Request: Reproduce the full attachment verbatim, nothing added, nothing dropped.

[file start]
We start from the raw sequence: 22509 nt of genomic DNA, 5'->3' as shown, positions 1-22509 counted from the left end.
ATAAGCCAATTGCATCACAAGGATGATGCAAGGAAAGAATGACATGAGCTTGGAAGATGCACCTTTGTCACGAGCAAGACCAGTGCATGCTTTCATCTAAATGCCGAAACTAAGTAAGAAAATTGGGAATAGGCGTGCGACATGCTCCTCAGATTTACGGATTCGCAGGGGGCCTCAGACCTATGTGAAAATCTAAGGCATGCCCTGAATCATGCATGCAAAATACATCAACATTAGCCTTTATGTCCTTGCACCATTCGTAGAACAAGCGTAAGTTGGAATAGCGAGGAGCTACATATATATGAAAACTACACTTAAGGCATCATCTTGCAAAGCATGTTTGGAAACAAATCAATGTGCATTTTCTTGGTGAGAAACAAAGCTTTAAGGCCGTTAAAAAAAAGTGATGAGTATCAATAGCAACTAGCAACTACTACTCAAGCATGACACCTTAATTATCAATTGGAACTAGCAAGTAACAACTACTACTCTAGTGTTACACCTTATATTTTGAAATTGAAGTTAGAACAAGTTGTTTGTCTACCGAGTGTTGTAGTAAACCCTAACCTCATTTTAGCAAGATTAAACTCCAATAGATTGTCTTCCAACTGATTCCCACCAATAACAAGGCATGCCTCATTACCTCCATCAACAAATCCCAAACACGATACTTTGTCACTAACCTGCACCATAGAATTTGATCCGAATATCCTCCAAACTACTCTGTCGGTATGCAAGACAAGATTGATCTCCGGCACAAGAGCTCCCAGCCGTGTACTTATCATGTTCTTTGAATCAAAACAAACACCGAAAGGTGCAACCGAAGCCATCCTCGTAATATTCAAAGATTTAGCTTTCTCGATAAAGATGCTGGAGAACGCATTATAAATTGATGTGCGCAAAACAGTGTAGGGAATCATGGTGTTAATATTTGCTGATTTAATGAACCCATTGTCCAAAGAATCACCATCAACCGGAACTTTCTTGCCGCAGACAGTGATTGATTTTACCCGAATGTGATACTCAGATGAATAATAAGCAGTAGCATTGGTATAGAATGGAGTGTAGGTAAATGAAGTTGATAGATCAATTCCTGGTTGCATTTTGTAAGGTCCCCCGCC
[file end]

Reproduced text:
We start from the raw sequence: 22509 nt of genomic DNA, 5'->3' as shown, positions 1-22509 counted from the left end.
ATAAGCCAATTGCATCACAAGGATGATGCAAGGAAAGAATGACATGAGCTTGGAAGATGCACCTTTGTCACGAGCAAGACCAGTGCATGCTTTCATCTAAATGCCGAAACTAAGTAAGAAAATTGGGAATAGGCGTGCGACATGCTCCTCAGATTTACGGATTCGCAGGGGGCCTCAGACCTATGTGAAAATCTAAGGCATGCCCTGAATCATGCATGCAAAATACATCAACATTAGCCTTTATGTCCTTGCACCATTCGTAGAACAAGCGTAAGTTGGAATAGCGAGGAGCTACATATATATGAAAACTACACTTAAGGCATCATCTTGCAAAGCATGTTTGGAAACAAATCAATGTGCATTTTCTTGGTGAGAAACAAAGCTTTAAGGCCGTTAAAAAAAAGTGATGAGTATCAATAGCAACTAGCAACTACTACTCAAGCATGACACCTTAATTATCAATTGGAACTAGCAAGTAACAACTACTACTCTAGTGTTACACCTTATATTTTGAAATTGAAGTTAGAACAAGTTGTTTGTCTACCGAGTGTTGTAGTAAACCCTAACCTCATTTTAGCAAGATTAAACTCCAATAGATTGTCTTCCAACTGATTCCCACCAATAACAAGGCATGCCTCATTACCTCCATCAACAAATCCCAAACACGATACTTTGTCACTAACCTGCACCATAGAATTTGATCCGAATATCCTCCAAACTACTCTGTCGGTATGCAAGACAAGATTGATCTCCGGCACAAGAGCTCCCAGCCGTGTACTTATCATGTTCTTTGAATCAAAACAAACACCGAAAGGTGCAACCGAAGCCATCCTCGTAATATTCAAAGATTTAGCTTTCTCGATAAAGATGCTGGAGAACGCATTATAAATTGATGTGCGCAAAACAGTGTAGGGAATCATGGTGTTAATATTTGCTGATTTAATGAACCCATTGTCCAAAGAATCACCATCAACCGGAACTTTCTTGCCGCAGACAGTGATTGATTTTACCCGAATGTGATACTCAGATGAATAATAAGCAGTAGCATTGGTATAGAATGGAGTGTAGGTAAATGAAGTTGATAGATCAATTCCTGGTTGCATTTTGTAAGGTCCCCCGCC